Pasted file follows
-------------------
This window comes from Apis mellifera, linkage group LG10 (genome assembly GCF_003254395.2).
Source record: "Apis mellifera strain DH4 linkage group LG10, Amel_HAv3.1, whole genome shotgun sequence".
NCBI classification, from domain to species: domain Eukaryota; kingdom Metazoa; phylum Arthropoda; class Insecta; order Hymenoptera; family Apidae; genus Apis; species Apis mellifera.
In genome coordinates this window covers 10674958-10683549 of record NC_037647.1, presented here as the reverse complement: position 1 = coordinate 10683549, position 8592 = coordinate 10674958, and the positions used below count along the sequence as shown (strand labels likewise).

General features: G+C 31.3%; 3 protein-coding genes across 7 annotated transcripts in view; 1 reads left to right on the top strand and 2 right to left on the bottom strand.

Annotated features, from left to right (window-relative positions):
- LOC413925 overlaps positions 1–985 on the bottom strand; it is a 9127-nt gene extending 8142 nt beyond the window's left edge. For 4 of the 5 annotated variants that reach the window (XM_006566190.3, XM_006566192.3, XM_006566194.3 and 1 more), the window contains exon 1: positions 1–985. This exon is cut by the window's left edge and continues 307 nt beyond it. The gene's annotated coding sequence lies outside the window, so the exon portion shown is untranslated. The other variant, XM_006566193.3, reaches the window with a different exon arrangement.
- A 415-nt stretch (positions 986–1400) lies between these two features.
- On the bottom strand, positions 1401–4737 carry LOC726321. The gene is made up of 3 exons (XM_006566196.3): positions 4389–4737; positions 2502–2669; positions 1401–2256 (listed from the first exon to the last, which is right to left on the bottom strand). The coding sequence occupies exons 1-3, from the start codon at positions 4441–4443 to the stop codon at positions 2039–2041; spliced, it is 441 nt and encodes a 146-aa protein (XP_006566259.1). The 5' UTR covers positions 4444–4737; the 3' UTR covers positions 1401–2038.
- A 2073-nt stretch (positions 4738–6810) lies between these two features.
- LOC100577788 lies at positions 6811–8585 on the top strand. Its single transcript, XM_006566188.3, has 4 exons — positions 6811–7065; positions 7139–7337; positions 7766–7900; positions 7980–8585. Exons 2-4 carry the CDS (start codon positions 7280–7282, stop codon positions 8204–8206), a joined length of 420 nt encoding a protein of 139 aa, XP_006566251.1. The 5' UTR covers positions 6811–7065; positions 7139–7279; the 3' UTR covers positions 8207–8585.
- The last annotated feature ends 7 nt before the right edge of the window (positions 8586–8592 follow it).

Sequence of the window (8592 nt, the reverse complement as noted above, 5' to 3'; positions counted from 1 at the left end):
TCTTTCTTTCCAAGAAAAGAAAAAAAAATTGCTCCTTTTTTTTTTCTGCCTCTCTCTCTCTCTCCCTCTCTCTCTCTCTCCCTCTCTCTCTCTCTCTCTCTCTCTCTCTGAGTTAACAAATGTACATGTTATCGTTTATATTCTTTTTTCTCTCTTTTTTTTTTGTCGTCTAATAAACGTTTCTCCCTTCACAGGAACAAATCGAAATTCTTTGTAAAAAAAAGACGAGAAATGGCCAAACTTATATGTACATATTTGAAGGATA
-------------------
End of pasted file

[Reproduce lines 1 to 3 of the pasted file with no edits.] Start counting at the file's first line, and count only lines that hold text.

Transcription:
This window comes from Apis mellifera, linkage group LG10 (genome assembly GCF_003254395.2).
Source record: "Apis mellifera strain DH4 linkage group LG10, Amel_HAv3.1, whole genome shotgun sequence".
NCBI classification, from domain to species: domain Eukaryota; kingdom Metazoa; phylum Arthropoda; class Insecta; order Hymenoptera; family Apidae; genus Apis; species Apis mellifera.